Chromatin landscape of the "dark matter of the genome": centromeres of S. cerevisiae and repeat sequences of D. melanogaster.
MetadataShow full item record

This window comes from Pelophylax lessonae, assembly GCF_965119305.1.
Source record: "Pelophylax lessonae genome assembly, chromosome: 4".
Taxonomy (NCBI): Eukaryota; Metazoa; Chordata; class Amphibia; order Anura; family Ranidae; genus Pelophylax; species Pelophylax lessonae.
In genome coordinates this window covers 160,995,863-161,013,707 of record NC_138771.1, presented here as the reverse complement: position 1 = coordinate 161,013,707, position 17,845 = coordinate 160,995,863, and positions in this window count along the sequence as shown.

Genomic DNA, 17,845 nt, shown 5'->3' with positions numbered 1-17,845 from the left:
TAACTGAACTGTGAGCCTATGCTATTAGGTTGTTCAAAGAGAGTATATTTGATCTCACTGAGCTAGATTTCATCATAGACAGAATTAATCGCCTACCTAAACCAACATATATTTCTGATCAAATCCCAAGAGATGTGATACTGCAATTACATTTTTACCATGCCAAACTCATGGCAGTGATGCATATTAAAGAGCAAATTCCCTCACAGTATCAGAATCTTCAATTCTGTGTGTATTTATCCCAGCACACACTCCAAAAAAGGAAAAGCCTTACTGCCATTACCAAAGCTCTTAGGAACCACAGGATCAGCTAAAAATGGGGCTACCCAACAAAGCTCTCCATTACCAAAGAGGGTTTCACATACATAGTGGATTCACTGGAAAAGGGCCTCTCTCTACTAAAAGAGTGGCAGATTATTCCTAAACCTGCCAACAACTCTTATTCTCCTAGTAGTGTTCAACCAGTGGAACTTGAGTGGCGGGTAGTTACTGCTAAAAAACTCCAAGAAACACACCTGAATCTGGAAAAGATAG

The chromatin landscape plays a major role in defining cell phenotypes through transcriptional regulation and specification of the main features of chromosome, such as centromeres and pericentric heterochromatin. Studies of the chromatin landscape so far have been mostly confined to the protein-coding part of the genome. In this work I present a study of the chromatin landscape of two non-coding regions: centromeres in budding yeast Saccharomyces cerevisiae and pericentric repeat sequences of the fruit fly Drosophila melanogaster. I have shown that the centromere of budding yeast contains a nucleosome with a special structure, called a hemisome. This finding eliminated other previously proposed models of the centromeric nucleosome and reconciled previous conflicting observations. I also developed a method to quantify enrichment of repeat sequences in Chip-Seq experiments and used it to construct an epigenetic map of heterochromatin in D. melanogaster using public datasets Drosophila Genetic Reference Panel (DGRP) and modENCODE. This analysis yielded several unexpected biologically interesting findings such as preferential association of HP1a protein with transposable elements and depletion of nucleosomes from AT-rich short repeats sequences.